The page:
Although specific rights vary depending on the country, the United Nations Convention on the Rights of the Child states that children are entitled to equal treatment, to have their best interests considered in legal matters, to live and develop, and to have their opinions considered and respected in an age-appropriate way. The United States has not ratified the Convention on the Rights of the Child as of 2016, but it follows many of the standards.
In the United States, specific laws can vary depending on the state. A major focus for children's rights activists is foster care, which has systemic problems that sometimes result in abuse, neglect or otherwise substandard care for children. Poverty and lack of health care are other significant concerns in the United States, because they often interfere with a child's right to live, grow and develop into a healthy adult.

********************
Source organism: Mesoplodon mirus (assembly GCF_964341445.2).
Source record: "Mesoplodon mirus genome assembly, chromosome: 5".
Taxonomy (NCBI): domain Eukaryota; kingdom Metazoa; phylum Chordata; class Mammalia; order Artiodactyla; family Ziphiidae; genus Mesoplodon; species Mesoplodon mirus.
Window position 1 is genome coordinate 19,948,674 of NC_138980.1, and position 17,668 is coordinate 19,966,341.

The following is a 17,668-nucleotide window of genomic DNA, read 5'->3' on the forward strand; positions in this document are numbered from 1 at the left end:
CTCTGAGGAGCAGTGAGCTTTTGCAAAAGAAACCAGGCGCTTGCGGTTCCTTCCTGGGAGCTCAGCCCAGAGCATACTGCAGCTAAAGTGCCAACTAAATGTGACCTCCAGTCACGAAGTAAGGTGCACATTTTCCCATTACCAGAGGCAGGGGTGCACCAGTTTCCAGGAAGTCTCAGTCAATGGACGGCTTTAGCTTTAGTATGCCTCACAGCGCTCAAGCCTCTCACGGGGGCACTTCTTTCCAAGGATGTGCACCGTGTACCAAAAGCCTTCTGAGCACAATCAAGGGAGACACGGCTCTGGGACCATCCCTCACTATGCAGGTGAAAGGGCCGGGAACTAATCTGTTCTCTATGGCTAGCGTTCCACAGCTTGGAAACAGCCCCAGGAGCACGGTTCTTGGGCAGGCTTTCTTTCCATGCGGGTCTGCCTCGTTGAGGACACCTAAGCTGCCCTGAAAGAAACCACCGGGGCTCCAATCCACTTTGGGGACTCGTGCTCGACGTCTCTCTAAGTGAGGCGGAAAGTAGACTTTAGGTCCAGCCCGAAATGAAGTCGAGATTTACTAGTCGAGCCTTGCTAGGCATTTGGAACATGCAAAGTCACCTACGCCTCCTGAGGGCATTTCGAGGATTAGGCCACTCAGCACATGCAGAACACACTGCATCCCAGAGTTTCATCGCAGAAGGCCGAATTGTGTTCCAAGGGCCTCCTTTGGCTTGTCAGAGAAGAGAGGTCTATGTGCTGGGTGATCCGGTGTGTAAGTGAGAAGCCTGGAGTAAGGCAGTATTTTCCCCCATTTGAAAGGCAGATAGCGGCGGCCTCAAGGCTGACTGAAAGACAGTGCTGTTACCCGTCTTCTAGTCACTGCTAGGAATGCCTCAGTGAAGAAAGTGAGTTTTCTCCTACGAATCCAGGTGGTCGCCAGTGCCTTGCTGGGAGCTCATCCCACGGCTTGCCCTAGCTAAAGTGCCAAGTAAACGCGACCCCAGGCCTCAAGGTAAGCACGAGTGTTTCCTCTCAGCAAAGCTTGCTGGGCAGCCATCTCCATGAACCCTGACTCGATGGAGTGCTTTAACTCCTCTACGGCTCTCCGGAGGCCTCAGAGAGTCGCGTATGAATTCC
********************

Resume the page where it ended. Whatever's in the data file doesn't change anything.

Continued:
Many countries also agree that children have the right to grow up without feeling pressured to work and support their families, although child labor remains a persistent global problem. The United States supports this, with restrictions on child labor in general. Teenagers are allowed to work, but their hours and the kinds of work they can accept are more limited to prevent abuse.
In criminal matters, the Convention on the Rights of the Child also forbids life sentences and the death penalty for juveniles who commit crimes. However, the United States still permits both to occur.